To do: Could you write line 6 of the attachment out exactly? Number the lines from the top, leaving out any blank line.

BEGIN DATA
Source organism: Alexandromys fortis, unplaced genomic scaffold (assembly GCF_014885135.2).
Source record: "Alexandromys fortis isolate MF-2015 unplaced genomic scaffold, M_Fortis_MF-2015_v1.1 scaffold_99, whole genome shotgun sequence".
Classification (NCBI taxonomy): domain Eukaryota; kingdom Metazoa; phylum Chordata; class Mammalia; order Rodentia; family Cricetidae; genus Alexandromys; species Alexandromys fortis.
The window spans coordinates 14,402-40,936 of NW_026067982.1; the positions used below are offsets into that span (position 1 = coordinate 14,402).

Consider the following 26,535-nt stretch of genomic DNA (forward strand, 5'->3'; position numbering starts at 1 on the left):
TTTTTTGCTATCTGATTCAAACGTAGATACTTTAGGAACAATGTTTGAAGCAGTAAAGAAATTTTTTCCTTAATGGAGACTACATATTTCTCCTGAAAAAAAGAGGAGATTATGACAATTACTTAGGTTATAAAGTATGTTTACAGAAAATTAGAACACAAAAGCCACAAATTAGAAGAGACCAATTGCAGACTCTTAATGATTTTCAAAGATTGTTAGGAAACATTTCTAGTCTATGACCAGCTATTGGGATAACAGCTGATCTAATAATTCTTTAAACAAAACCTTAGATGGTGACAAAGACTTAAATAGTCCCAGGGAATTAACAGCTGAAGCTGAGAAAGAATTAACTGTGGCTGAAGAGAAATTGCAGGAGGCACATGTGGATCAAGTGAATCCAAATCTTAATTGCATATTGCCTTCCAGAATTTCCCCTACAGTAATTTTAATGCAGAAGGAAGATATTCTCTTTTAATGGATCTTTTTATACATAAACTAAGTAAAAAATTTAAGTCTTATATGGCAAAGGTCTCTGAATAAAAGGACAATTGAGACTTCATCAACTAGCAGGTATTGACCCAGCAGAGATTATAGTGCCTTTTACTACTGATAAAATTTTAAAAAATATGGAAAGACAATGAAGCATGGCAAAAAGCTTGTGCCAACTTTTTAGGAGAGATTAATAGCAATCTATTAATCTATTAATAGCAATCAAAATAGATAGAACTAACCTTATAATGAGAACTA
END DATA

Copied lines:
TTTTTTGCTATCTGATTCAAACGTAGATACTTTAGGAACAATGTTTGAAGCAGTAAAGAAATTTTTTCCTTAATGGAGACTACATATTTCTCCTGAAAAAAAGAGGAGATTATGACAATTACTTAGGTTATAAAGTATGTTTACAGAAAATTAGAACACAAAAGCCACAAATTAGAAGAGACCAATTGCAGACTCTTAATGATTTTCAAAGATTGTTAGGAAACATTTCTAGTCTATGACCAGCTATTGGGATAACAGCTGATCTAATAATTCTTTAAACAAAACCTTAGATGGTGACAAAGACTTAAATAGTCCCAGGGAATTAACAGCTGAAGCTGAGAAAGAATTAACTGTGGCTGAAGAGAAATTGCAGGAGGCACATGTGGATCAAGTGAATCCAAATCTTAATTGCATATTGCCTTCCAGAATTTCCCCTACAGTAATTTTAATGCAGAAGGAAGATATTCTCTTTTAATGGATCTTTTTATACATAAACTAAGTAAAAAATTTAAGTCTTATATGGCAAAGGTCTCTGAATAAAAGGACAATTGAGACTTCATCAACTAGCAGGTATTGACCCAGCAGAGATTATAGTGCCTTTTACTACTGATAAAATTTTAAAAAATATGGAAAGACAATGAAGCATGGCAAAAAGCTTGTGCCAACTTTTTAGGAGAGATTAATAGCAATCTATTAATCTATTAATAGCAATCAAAATAGATAGAACTAACCTTATAATGAGAACTA